Space Shuttle: The Final Missions

End in Sight: Final Space Shuttle Missions Slated
Space shuttle Discovery is purged - providing cool and humidified air conditioning to the payload bay and other cavities to remove any residual explosive or toxic fumes – while still on the runway. (Image credit: NASA/Kim Shiflett)

The space shuttle fleet's final 10 missions, asoutlined by NASA in July 2008:

Oct. 8, 2008 —Atlantis (STS-125) heads to the Hubble Space Telescope to perform serviceoperations.

Nov. 10, 2008 —Endeavour (STS-126/ULF-2) will supply the space station and service the rotaryjoints that support the station?s solar arrays.

Feb. 12, 2009 —Discovery (STS-119/15A) will kick off a five-flight 2009 by delivering thefinal pair of U.S. solar arrays to the space station.

May 15, 2009 — Endeavour(STS-127/2JA) will set sail with the final permanent components for theJapanese Kibo Laboratory on the space station.

July 30, 2009 —Atlantis (STS-128/17A) will launch carrying science and storage racks to the spacestation.

Oct. 15, 2009 —Discovery (STS-129/ULF-3) will place spare components outside the spacestation.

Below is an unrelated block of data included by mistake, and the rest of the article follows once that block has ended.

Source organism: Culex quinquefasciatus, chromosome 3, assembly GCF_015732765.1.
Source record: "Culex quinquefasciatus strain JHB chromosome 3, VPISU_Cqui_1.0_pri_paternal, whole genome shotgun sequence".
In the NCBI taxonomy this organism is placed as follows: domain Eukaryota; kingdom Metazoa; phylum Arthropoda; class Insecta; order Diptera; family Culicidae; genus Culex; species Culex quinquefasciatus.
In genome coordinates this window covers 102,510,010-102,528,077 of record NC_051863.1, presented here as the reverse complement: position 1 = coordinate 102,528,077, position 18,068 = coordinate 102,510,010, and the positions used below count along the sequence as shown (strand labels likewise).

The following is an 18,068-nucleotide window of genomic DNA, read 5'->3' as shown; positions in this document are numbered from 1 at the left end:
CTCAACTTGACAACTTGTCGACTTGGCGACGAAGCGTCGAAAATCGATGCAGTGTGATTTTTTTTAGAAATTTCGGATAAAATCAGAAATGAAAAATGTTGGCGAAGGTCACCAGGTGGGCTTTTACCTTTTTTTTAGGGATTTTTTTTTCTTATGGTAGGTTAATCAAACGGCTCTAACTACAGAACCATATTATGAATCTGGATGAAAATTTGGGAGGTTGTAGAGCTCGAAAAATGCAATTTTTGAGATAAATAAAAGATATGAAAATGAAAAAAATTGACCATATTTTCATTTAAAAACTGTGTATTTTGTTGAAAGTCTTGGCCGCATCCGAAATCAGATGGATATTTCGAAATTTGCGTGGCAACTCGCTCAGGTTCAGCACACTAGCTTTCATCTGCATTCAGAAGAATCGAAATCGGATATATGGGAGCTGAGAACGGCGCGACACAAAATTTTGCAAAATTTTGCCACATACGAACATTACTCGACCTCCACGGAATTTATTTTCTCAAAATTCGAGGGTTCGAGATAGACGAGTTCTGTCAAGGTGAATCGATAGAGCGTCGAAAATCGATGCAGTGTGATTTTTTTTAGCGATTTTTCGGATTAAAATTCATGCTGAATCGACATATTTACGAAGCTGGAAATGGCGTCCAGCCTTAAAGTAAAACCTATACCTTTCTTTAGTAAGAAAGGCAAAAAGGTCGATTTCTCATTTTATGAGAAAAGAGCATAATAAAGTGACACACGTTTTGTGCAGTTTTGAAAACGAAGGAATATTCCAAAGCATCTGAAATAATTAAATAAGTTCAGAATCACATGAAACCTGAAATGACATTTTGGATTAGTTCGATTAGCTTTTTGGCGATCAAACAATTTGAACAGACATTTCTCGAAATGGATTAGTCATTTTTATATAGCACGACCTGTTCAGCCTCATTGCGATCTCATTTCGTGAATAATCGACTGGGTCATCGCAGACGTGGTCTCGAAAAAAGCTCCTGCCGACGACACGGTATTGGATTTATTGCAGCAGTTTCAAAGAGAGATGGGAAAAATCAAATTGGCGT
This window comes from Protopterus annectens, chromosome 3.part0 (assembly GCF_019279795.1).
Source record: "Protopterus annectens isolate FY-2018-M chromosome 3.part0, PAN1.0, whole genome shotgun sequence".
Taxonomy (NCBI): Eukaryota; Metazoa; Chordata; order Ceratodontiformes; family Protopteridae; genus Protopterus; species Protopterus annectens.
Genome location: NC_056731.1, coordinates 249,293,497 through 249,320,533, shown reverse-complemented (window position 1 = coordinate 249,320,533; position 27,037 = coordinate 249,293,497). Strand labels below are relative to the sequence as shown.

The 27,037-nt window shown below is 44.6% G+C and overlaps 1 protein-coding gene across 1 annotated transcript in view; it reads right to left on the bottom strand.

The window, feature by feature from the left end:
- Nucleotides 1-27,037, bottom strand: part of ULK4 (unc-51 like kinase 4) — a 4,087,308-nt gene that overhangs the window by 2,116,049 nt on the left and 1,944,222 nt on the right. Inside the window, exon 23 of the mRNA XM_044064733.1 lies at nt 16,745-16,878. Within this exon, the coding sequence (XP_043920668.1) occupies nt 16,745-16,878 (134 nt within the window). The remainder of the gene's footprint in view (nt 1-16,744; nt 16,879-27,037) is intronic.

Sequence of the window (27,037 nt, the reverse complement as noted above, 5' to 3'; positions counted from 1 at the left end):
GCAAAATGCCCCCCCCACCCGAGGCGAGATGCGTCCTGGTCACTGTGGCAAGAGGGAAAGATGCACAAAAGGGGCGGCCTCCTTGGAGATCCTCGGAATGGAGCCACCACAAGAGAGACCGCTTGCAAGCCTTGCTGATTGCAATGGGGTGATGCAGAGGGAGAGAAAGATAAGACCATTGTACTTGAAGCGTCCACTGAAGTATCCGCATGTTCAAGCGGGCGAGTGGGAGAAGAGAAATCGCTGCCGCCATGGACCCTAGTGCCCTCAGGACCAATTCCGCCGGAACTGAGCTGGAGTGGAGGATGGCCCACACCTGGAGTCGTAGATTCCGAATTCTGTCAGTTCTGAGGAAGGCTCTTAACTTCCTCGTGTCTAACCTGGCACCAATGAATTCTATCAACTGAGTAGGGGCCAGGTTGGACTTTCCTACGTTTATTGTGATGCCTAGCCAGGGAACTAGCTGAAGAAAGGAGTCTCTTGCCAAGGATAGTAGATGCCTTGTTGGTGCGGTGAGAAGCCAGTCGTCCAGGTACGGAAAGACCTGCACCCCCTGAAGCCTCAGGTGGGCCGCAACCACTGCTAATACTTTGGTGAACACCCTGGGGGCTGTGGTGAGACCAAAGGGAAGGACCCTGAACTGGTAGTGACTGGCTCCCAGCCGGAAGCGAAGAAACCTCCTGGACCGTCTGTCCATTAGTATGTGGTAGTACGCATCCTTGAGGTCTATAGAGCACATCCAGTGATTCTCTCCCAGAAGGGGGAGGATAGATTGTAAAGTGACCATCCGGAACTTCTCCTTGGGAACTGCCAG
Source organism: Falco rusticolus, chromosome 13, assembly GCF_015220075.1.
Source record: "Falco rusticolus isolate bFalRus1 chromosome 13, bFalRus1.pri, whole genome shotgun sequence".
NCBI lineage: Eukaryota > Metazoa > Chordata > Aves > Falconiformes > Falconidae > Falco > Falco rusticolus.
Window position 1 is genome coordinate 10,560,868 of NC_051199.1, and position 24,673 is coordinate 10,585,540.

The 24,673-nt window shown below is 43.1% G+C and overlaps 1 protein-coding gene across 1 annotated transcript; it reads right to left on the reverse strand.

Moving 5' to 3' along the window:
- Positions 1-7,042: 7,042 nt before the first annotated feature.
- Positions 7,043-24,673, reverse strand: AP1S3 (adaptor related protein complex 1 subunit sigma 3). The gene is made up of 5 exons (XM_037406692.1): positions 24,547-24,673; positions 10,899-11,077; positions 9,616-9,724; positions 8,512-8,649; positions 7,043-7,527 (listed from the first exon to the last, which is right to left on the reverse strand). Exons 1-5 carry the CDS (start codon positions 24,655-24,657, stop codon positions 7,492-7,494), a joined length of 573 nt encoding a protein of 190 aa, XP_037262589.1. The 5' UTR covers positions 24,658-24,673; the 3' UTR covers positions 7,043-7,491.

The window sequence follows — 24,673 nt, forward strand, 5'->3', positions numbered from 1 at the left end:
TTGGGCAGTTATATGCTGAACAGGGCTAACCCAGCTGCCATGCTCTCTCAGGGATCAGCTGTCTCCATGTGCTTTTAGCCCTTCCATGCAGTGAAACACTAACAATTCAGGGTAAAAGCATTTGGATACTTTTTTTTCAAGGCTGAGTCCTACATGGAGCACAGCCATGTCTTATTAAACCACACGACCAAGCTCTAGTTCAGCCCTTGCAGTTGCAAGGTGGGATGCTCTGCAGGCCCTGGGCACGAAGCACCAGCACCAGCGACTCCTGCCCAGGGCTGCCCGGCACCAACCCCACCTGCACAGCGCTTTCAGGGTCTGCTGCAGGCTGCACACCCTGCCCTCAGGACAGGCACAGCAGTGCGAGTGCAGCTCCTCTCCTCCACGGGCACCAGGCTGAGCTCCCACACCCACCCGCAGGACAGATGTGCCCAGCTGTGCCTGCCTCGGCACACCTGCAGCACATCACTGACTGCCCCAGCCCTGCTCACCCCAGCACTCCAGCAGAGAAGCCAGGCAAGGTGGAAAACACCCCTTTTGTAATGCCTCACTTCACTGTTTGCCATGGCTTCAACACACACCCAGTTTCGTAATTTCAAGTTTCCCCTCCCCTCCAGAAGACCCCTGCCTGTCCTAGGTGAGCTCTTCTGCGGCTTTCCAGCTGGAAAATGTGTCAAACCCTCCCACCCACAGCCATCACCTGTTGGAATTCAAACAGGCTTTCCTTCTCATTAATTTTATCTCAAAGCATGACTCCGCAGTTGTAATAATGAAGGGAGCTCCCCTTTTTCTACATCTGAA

Dec. 10, 2009 —Endeavour (STS-130/20A) will close 2009 by delivering the final connectingnode, Node 3, and the Cupola, a robotic control station that provides a360-degree view around the station.

Feb. 11, 2010 — Atlantis(STS-131/19A) begins the first flight in 2010, carrying a Multi-PurposeLogistics Module filled with science racks for the laboratories of the station.

April 8, 2010 —Discovery (STS-132/ULF-4) will carry an integrated cargo carrier to delivermaintenance and assembly hardware, including spare parts for space stationsystems.

May 31, 2010 — Endeavour (STS-133/ULF-5) will carry critical spare components that will be placed on the outsideof the station.

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